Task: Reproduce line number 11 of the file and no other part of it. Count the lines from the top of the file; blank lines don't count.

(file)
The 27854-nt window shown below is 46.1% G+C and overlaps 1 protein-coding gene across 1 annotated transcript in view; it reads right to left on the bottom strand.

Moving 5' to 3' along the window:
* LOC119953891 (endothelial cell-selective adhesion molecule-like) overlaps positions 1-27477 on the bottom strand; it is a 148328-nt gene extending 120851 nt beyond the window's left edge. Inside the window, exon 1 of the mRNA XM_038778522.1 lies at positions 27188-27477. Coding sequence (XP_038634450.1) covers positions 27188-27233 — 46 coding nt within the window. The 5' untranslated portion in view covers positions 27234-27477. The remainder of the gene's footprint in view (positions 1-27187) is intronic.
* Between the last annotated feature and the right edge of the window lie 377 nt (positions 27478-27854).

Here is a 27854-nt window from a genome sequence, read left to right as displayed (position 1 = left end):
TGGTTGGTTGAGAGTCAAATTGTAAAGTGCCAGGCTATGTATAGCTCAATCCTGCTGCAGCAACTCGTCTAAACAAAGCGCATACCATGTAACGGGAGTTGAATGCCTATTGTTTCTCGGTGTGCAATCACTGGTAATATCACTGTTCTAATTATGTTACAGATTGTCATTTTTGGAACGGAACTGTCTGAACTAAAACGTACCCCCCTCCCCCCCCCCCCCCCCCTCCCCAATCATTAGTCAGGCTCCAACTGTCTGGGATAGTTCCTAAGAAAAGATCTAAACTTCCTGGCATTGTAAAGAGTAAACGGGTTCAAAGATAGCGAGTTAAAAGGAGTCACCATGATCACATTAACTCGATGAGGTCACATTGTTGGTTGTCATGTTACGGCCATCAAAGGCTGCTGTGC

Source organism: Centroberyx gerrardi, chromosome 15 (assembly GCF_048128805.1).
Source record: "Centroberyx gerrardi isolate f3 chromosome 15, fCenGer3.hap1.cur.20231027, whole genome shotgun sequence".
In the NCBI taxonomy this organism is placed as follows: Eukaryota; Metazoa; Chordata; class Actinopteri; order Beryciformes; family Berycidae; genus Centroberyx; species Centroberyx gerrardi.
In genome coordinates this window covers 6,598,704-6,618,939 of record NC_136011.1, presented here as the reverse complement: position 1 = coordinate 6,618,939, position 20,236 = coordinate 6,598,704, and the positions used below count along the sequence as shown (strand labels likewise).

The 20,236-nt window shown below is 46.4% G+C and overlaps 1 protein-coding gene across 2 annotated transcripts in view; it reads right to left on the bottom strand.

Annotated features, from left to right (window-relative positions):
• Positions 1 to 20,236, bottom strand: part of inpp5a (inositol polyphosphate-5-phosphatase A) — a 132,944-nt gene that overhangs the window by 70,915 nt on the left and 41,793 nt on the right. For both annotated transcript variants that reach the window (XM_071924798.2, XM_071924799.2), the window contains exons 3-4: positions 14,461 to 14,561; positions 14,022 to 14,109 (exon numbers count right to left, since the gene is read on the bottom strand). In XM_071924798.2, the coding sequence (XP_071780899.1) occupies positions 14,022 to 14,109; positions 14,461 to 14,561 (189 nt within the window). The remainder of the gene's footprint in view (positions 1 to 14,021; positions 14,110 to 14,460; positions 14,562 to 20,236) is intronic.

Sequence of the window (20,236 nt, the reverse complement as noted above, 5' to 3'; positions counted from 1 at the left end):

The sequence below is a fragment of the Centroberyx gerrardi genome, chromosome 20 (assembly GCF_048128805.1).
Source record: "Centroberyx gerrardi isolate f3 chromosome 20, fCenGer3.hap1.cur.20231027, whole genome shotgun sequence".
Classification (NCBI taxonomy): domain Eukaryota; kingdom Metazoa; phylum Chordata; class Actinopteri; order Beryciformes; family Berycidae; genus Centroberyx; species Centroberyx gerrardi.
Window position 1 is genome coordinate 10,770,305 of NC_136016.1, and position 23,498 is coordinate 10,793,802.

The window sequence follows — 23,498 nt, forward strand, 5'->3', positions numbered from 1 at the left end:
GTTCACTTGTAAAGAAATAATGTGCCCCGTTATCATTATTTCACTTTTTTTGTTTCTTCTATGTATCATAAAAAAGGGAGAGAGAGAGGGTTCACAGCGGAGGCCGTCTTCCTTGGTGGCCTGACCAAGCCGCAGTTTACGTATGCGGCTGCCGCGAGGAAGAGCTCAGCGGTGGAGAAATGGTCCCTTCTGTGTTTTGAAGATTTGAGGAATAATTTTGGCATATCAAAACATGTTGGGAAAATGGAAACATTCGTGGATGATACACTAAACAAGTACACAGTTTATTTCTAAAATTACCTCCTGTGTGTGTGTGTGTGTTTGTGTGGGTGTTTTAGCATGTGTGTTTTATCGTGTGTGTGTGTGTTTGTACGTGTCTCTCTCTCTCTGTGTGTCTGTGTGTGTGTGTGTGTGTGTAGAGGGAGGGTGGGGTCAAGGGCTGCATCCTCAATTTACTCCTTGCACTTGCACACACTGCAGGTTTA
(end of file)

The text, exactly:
The 20,236-nt window shown below is 46.4% G+C and overlaps 1 protein-coding gene across 2 annotated transcripts in view; it reads right to left on the bottom strand.